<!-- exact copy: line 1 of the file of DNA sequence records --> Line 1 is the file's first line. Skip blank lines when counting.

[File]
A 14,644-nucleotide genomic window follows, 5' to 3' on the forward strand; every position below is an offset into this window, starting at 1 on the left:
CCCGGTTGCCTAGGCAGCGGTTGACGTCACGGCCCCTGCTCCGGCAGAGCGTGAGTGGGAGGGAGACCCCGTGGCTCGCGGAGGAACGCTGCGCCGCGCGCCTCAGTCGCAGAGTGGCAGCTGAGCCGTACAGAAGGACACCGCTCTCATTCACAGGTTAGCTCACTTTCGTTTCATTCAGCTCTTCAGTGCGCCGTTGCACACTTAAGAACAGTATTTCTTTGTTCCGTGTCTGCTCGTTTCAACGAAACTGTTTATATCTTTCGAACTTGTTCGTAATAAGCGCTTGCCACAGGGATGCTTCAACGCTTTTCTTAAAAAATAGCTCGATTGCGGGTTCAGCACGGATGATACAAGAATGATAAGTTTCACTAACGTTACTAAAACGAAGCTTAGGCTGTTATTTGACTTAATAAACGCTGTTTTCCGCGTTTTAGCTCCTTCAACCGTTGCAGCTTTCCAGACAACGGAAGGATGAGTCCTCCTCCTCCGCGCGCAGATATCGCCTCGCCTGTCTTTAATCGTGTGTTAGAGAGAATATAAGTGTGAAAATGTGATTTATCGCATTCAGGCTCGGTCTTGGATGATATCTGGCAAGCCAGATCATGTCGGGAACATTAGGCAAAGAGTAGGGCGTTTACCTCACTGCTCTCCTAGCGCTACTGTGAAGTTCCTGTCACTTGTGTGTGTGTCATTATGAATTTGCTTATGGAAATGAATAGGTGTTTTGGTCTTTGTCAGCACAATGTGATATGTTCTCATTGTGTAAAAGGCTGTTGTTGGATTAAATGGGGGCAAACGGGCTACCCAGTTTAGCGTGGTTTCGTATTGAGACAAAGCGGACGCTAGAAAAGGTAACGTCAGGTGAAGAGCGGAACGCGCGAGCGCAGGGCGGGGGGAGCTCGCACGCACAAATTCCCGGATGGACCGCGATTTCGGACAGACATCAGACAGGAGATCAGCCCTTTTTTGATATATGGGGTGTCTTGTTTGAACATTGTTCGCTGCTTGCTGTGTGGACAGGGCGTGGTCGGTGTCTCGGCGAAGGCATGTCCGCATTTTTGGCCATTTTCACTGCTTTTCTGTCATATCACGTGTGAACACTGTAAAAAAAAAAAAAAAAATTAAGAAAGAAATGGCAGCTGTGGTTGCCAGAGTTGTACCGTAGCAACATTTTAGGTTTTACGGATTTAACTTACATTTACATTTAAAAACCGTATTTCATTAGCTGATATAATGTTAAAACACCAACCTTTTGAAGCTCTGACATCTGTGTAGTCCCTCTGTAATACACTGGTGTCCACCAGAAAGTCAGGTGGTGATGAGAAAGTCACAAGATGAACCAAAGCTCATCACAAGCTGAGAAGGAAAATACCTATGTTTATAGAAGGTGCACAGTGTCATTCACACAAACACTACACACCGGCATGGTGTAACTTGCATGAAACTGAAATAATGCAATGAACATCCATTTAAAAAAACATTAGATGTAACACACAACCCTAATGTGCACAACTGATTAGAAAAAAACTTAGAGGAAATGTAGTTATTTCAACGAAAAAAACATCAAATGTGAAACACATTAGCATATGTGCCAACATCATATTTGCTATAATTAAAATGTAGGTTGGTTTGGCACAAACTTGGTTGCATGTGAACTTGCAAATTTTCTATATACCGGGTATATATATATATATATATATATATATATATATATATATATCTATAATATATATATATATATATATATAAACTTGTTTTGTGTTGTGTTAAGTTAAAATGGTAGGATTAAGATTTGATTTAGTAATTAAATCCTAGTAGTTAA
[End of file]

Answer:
A 14,644-nucleotide genomic window follows, 5' to 3' on the forward strand; every position below is an offset into this window, starting at 1 on the left: